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Michael D Higgins on the Planning and Development (Amendment) Bill 2009

Michael D. Higgins - TD

As we discuss planning in 2010, we must acknowledge the growing acceptance internationally that we should be concerned about inter-generational justice. If there is one development that is taking place at a general level it is that the thinking in regard to the morality of politics is such, be it in terms of climate change, war and peace, world poverty, the elimination of disease and so on, that those of us who have the benefit of being elected politically should be interested in the consequences of our actions past an election period. Moreover, the Executive should be concerned, whether in respect of heritage, planning and so on, about the consequences of taking an irreversible decision. A failure to consider the consequences of such decisions is evident in the case of the Corrib gas field, the development at Tara and many other areas. The consequences have been quite disastrous.

That failure to consider the consequences of our actions is the reason we have a broken discourse on planning issues. What we have instead are pools of suspicion. I and colleagues in the Dáil received letters urging us to come together to express our support for the Shell development in Mayo. That was outrageous. It is entirely inappropriate that we seek to influence that type of planning decision. The particular way in which planning was handled in that case was in itself scandalous. The developers, having had their application refused, took part in a meeting with the then Taoiseach and other members of the Government which in turn led to the presentation to An Bord Pleanála on 19 September 2003 of what was referred to as the “case for indigenous gas”. The chairman of that meeting pointed out that there could not be a presentation on the basis of a particular application, so we had a presentation on the case for indigenous gas.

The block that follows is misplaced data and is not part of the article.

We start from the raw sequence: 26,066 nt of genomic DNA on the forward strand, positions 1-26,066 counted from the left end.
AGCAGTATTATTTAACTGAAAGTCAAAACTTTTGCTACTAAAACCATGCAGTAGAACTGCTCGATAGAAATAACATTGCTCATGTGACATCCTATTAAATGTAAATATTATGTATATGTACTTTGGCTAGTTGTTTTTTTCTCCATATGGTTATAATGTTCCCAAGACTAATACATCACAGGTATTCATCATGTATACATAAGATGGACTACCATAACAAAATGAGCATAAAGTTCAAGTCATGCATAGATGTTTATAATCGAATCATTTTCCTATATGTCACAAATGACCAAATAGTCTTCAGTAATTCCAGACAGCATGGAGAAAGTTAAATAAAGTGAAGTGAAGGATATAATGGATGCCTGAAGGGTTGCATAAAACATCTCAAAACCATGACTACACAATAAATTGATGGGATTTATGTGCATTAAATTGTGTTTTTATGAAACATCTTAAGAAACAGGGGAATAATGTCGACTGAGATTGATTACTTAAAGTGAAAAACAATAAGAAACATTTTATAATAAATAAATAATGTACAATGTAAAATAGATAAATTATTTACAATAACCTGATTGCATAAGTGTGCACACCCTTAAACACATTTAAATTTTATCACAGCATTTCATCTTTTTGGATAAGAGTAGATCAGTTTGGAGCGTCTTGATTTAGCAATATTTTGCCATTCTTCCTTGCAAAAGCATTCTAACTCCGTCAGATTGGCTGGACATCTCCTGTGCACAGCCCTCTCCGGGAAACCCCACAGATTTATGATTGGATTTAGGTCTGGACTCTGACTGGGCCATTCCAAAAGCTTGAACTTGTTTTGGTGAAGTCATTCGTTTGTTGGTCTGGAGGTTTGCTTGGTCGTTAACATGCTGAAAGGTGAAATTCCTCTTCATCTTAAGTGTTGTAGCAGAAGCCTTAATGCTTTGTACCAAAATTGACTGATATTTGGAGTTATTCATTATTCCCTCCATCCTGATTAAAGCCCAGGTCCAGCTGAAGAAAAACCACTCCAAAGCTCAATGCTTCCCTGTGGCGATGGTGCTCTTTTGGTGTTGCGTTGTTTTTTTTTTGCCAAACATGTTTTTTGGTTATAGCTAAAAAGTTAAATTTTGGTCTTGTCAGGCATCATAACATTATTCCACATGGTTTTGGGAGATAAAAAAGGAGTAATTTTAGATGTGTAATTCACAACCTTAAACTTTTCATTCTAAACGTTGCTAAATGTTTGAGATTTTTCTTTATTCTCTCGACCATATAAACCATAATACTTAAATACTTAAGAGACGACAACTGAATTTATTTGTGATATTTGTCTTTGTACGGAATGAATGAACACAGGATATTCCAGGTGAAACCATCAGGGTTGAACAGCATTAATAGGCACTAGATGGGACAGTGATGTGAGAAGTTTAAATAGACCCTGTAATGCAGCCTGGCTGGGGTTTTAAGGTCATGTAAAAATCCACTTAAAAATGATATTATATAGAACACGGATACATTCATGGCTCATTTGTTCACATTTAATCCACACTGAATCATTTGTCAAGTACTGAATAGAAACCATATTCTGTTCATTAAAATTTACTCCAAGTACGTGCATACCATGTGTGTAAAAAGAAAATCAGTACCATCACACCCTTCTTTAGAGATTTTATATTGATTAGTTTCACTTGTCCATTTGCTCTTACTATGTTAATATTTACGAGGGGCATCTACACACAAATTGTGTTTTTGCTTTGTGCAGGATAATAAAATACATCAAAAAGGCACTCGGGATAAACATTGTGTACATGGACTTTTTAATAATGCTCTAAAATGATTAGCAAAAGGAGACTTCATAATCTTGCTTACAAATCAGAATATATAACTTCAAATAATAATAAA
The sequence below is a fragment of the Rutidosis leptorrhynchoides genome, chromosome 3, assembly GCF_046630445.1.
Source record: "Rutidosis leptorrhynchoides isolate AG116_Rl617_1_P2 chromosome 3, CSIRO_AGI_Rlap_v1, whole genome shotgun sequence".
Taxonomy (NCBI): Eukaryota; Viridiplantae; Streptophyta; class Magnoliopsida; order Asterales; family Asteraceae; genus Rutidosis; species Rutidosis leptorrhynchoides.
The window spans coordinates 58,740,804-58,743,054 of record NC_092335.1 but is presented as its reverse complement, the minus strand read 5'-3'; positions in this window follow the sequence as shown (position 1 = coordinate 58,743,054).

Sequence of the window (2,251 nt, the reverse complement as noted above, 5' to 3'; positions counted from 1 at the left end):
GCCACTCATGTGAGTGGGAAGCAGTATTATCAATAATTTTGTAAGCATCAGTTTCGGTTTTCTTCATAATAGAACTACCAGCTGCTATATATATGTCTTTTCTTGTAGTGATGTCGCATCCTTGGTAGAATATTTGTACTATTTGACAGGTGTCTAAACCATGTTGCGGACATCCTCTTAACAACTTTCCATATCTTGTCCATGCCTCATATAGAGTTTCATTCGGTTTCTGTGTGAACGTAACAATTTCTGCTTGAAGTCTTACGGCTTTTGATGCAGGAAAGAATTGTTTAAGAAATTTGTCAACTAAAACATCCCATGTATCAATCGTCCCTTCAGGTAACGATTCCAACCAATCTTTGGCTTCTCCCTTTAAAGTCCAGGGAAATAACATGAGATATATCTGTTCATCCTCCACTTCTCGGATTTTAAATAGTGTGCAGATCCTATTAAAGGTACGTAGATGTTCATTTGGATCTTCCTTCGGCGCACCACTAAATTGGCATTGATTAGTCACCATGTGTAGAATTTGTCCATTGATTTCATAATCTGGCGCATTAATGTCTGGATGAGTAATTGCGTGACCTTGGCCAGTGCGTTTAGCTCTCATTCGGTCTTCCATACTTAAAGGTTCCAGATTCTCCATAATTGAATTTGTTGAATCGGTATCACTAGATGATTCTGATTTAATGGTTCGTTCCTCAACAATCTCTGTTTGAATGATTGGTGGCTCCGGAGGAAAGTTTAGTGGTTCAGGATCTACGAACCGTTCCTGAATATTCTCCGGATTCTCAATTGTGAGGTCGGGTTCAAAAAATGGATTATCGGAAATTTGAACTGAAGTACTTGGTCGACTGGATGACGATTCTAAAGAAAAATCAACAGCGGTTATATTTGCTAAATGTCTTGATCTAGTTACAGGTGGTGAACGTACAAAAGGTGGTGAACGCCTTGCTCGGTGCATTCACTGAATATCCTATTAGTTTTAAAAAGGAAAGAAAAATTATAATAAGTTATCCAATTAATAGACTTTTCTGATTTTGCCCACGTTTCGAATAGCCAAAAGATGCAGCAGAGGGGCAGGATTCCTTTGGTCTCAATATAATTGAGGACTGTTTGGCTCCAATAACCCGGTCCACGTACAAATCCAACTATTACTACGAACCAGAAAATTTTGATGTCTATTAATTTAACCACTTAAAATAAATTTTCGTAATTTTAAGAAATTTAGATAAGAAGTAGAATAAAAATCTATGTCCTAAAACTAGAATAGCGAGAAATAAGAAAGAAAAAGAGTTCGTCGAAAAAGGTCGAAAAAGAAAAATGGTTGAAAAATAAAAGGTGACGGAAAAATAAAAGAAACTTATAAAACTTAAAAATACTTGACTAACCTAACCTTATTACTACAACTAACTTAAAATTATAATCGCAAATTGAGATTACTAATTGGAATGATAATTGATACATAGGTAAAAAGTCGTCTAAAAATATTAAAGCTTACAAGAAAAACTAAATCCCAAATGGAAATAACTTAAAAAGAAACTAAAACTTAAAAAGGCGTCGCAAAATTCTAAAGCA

It was remarkably similar to the letter I received pointing out how essential this development was and why all politicians should come out in favour of it before the decision was made. At a meeting attended by 800 people, including some who are still Members of the House on the Fianna Fáil side, it was proposed that a fresh application be submitted. And on it went. On 17 December 2003 Shell resubmitted its planning application to Mayo County Council and new submissions were made. On 30 April 2004 the council granted planning permission in response to which residents appealed to the Planning Appeals Board. However, on 23 October 2004, the board delivered a unanimous decision to approve planning permission.

I was a Member of the Seanad when Justin Keating announced there would be three guiding principles in respect of any such development: first, the State acting for the people as owners of the resources should be paid for those resources; second, companies engaging in offshore development on the Irish continental shelf should be subject to Irish taxation and, third, since the resources are public property, the State must have the right to participate in their exploitation.

Those principles were later overthrown. Irrespective of whether one agreed with them, at least they addressed the public interest. I will remind the House of the alternative that was introduced after the principles were reversed in the case I have mentioned. When the initial application was refused, representatives of the main developing company met the Taoiseach and a Minister. A letter was sent to public representatives in the region inviting us to a public meeting, but I refused to attend. A new decision was reached and we have had chaos since then. Regardless of whether one was for or against the proposal in question, it was not the best way to develop resources.